Cover Image: The Simple Art of Flying

The Simple Art of Flying

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Member Reviews

Wonderful story to help students grasp the true meaning of family. Fell in love with the animals! Great for teaching theme!
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4.5 stars my 11 year old adds - we read it together

This is not Madagascar; when it started with talking animals, I envisioned a movie with lots of action. This is a much slower book, even though it is a quick read. It takes a little time to slow down, enjoy the cherries, appreciate the poetry from Alistair, the notes from Fritz and the letters from Mrs. Plopky. 

I thought it picked up half - 2/3 the way in and we grew much more entertained by this little cast and the letters/poetry/message of the story. I do think we could all learn from Alastair’s process about appreciating people in our lives and knowing that given some time, many things work out, although differently than we hope or expect (similar to my experience with this book). 

I think it would also make a good read for people transitioning to an assisted living or retirement living situation. I love how middle grade books are good reads at many ages. I have been enjoying them so much with my son.
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I enjoyed it. I think Alastair's voice reads likes an adult, which might not resonate with all middle grade readers, but I think the humor and adventure will draw readers in. It's not a funny book, it's actually sometimes rather sad, but there is comic relief in some of Alastair's crazy schemes and silly antics (especially when it comes to tormenting Tiger, the cat). The re-written poetry is sometimes quite funny, and might compel kids to look up the originals. Overall I think readers will appreciate Alastair's relationship with Aggie, Fritz's insecurities and quirkiness, and Bertie's spunkiness and words of wisdom.
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Enjoyed book, though it moved a little slow, and I wasn't crazy about the main characters POV changing. Decent read, might recommend to someone younger who likes birds.
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In the description of The Simple Art of Flying it said perfect for fans of athe One and Only Ivan! Hmmm, I wasnt sure I believed it, since that was an amazing story, but it’s true. This is an adorable tale of family, friendship, gratitude and growing up. 
Alastair and Aggie are sibling parrots born in a pet store. Alastair is always thinking up plans for their escape, since he’s always looking toward a bigger and better life. Aggie just seems to go along with whatever her brother says is best.
But Alastair’s plans don’t turn out exactly as he hoped for him or his sister, and it’s at his lowest point that Allistair is able to see things much clearer. I love Alastair! ❤️
This is a wonderful middle grade book that children will love! I’m guessing kids everywhere will be begging for a pet bird after reading this story! It’s almost enough to make me want one, and we already have dogs, a cat and two rats! 
Thank you to Simon and Schuster and NetGalley for this wonderful advanced copy, in exchange for my honest review.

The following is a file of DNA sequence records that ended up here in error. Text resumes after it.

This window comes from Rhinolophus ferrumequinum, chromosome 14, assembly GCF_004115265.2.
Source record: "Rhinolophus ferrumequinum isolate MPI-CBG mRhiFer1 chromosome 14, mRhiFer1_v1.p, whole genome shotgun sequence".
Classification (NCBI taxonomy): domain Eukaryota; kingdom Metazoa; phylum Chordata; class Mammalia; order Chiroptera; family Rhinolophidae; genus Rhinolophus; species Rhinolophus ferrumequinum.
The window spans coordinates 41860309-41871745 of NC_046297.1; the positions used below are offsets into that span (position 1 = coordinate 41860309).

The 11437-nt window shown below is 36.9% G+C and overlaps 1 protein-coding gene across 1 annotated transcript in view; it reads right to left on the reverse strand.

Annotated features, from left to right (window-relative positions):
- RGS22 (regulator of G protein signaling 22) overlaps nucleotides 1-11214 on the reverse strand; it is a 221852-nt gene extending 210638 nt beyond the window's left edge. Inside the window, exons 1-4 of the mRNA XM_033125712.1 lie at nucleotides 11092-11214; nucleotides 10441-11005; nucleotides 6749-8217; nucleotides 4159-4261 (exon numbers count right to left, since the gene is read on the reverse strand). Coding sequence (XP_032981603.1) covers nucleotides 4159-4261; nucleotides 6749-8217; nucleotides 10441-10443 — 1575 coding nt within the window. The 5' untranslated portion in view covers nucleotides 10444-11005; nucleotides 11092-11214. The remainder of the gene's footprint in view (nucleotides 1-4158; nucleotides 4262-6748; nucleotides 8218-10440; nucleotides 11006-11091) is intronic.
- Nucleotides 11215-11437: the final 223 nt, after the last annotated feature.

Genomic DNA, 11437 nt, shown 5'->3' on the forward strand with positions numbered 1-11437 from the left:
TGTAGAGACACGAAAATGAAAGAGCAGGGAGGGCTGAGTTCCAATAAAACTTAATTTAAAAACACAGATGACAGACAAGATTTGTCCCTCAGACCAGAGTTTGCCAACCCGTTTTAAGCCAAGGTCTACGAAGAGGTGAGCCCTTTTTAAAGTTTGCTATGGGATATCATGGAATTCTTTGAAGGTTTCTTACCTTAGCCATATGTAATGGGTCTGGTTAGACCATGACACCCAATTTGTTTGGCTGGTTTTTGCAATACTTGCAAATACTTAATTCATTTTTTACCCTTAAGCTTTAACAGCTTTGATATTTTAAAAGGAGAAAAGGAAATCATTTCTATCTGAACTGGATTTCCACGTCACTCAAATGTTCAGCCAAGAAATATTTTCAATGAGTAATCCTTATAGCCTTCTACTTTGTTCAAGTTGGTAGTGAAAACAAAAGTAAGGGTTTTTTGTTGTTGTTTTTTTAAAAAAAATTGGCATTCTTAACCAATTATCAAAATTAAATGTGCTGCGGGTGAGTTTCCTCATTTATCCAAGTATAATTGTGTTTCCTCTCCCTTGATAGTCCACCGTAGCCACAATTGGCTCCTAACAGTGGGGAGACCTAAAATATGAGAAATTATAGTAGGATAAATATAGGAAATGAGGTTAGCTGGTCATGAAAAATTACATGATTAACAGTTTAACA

This will appear on my blog Friday, February 8, 2019.
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Charming story for the age range. I think many readers will be able to relate to the emotions and experiences of Pete, Bertie and the gang.
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Aggie wants nothing more than to escape their dreary life in the pet shop. He wants to fly away with his sister to palm trees, sunshine and blue skies. Meanwhile, an elderly woman is trying to figure out how to live life without her partner by her side. Lastly, a young boy is doing everything he can to become a doctor when he grows up. Even if that means not fitting in with other kids his own age.

With three distinct voices, this book shows true characters filled with authenticity and flaws. Written in prose, in verse, and in epistolatory form, each character shines through as they struggle with being true to themselves. Sometimes, as the characters come to find out, dreams may change. And you have to be willing to stretch your wings and trust that you can fly.
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What I Liked
The cuteness of this book will knock you over. Seriously! I grew up with parrots (macaws when I was really little, then conures and finally a very grouchy lovebird named Zeke) and Alastair is a PERFECT African Grey. And by that I mean I feel like if I walked past him, he'd give me side-eye and then throw a peanut shell at the back of my head. But I never knew any African Greys who were such good poets as Alastair. I never asked them, though. Maybe that's why they threw peanut shells...
What I Would Have Liked to See
You know, I can't think of anything missing from this book. It was perfect for what it was trying to achieve. Maybe a disclaimer on one end that African Greys are difficult little buttheads and hard to take care of, and you should under no circumstances go buy one because you think it's going to be a good pet (it might be a good pet, but it will also make you go deaf and bite every finger to hamburger, so like... choices).
My Favorite!
Alastair's poetry was so wonderful! My favorite was "ULTRAVIOLET" where he's talking about how parrots see color versus how humans see color. The language in the poem is breathtaking, gorgeous, just incredible. I want to frame it and put it somewhere but I don't know what kind of context I could display it in. WHATEVER! Read it. Be swept away.
Grouchy parrot aims for escape his entire life, but poetry and cherries change his mind. Perfect for all ages!!
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